The Sony a7C is a misunderstood camera. It’s currently the smallest full frame camera on the market with a lot of the internals of the three year old a7III but the a7C is a step up, depending on the direction you’re coming from. A lot of other reviews focus on how the a7C compares to other full frame cameras but if you’re using another sensor altogether, Sony’s developed a very nice step up.

You can watch my full review in the video here or read on.

A Little Basics

So what’s the big deal about full frame? The term full frame comes from film cameras and refers to the sensor in the camera. Light comes in through the lens and hits the sensor, then magic happens and there’s a photo or video. Full frame is a big sensor. Big sensors have more surface area to capture light. There’s also other types of sensors, like micro fourth thirds (1/4th the size of full frame). Smaller sensor means less light. More light typically results in better photos and video. Then why would you ever get a smaller sensor?

Smaller sensors mean smaller cameras and lenses that also weigh less. Smaller sensors are usually less expensive too.

RELATED
FaucetSafe Shows You Where The Tap Water Isn't Safe To Drink On Your Phone

The a7C though is beginning to change that equation.

Minimizing Form Factor


Although it’s not a particularly petite camera compared to a smartphone or point and shoot, the a7C body is 12.4 x 7.1 x 6 centimeters and weighs 509 grams. It is weather and dust resistant, shoots 4K (up to 30fps with a 1.2x crop or 24fps without one), and has a screen that flips to the side. The latter, I point out because Sony’s have traditionally used flip up screens, making it hard to vlog if you’re using an external microphone.

Sony’s a7C Is Full Frame For Travel

The auto-focus is amazing in every way, colors are rendered nicely, and you can trust all of the auto settings if you want to use them. Auto white balance is especially accurate but for times you want to adjust the ISO or heavily color correct during editing, there is S-Log3.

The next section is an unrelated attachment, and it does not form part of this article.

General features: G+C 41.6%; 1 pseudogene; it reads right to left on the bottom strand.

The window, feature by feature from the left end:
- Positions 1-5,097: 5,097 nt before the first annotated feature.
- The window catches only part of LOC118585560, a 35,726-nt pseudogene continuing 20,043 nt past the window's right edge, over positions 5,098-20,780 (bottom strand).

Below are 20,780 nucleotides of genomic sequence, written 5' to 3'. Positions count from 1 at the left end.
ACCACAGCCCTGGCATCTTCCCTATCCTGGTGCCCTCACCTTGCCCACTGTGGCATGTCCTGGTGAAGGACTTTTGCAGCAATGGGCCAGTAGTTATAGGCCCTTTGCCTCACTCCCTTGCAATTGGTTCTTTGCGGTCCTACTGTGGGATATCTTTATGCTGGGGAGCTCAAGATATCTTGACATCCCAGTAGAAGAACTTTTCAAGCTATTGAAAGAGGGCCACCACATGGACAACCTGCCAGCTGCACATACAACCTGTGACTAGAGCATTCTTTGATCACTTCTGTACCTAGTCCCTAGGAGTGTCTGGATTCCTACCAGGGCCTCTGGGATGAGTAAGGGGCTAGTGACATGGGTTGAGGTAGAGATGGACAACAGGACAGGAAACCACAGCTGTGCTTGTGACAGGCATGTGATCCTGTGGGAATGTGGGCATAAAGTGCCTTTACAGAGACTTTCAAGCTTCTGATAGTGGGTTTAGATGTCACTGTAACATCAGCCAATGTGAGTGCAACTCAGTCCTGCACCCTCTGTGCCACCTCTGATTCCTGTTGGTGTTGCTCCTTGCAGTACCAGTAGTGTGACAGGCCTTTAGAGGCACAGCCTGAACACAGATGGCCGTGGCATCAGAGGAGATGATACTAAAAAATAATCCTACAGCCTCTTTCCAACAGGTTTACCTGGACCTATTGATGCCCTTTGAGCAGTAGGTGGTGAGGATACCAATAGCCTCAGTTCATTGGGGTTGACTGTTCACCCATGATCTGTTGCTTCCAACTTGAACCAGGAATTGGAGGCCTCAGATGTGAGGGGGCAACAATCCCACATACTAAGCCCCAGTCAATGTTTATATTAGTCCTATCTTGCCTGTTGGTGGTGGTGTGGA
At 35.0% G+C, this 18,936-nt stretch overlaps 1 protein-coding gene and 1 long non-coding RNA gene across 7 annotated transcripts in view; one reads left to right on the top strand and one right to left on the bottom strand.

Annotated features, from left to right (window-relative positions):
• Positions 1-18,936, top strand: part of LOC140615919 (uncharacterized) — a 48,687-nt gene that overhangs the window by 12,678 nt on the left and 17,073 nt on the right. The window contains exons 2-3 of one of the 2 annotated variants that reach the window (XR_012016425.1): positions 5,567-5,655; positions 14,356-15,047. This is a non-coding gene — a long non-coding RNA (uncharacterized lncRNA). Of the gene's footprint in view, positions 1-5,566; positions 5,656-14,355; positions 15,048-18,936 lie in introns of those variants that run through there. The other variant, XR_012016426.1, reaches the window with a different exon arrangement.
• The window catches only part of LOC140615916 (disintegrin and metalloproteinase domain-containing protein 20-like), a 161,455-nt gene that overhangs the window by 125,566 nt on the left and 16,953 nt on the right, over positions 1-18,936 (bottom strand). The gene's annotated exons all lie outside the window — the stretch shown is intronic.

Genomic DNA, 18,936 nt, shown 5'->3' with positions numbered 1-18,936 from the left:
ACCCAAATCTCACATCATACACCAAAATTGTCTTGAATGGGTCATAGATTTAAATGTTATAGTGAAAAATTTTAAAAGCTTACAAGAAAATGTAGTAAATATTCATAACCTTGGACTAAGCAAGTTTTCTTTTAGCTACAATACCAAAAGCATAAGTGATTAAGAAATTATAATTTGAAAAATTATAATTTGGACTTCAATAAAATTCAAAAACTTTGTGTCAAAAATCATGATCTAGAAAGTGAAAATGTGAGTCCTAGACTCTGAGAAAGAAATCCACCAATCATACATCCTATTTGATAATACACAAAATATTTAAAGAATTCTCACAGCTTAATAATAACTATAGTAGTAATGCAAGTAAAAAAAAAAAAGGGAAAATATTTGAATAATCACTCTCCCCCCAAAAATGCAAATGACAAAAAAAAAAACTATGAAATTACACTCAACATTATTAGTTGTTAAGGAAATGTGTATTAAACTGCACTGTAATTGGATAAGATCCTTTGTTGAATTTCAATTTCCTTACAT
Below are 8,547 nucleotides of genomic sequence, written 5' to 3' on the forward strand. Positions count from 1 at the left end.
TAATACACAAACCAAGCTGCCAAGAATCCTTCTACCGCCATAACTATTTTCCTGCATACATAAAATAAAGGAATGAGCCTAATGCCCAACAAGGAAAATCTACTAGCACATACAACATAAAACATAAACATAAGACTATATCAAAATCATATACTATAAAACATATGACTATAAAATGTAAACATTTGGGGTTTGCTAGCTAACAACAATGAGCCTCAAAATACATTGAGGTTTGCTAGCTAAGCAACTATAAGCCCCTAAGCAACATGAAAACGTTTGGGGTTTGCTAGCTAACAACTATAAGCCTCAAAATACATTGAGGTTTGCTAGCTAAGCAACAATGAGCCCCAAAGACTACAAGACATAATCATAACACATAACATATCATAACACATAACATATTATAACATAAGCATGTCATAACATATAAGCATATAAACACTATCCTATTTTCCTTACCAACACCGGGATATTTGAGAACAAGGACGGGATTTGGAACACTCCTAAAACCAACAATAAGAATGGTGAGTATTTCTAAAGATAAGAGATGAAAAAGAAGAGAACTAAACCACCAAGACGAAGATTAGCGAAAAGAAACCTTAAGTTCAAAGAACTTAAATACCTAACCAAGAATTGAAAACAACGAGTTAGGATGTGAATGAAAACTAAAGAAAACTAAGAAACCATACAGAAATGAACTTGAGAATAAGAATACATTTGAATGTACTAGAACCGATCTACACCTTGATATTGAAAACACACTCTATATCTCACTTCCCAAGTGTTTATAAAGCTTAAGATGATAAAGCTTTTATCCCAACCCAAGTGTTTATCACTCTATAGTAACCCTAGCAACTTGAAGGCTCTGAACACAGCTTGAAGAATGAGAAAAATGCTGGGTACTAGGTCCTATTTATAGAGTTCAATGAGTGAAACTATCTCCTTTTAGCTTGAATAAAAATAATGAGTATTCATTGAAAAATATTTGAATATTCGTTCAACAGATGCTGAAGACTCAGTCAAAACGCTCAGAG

Customizing Experience

To cut down in size, Sony’s moved the viewfinder off to the left and it’s so small, it’s practically useless. A variety of custom buttons have also not been included (like some of Sony’s larger full frame cameras) but you can map the buttons on the back to anything you want. Sony’s also included a quick function menu as well so you can change the settings you most frequently adjust fast on the fly.

These are all tradeoffs though that narrow the gap between power and portability. With the tiny 28-60mm kit lens the a7C is designed to be as customizable as possible in a smaller form factor. The grip isn’t as big as it could be but for most people, it won’t be a deal breaker. A large battery gives you an impressive 740 shots or 3 hours of video recording.

Additionally, the a7C can save you from bringing a number of accessories thanks to what the USB-C port can do. Charging the camera directly from your laptop and being able to live stream without an Elgato Cam Link is incredibly useful. And that equation I mentioned earlier? Well, the a7C is small, light, and less expensive than previous entries into full frame. It won’t replace your larger Sony camera but if you’re moving into the full frame world, the a7C is a great first step.

RELATED
Gear Travel Bloggers Carry Episode 2: Derek Baron's Minimalist Tech Setup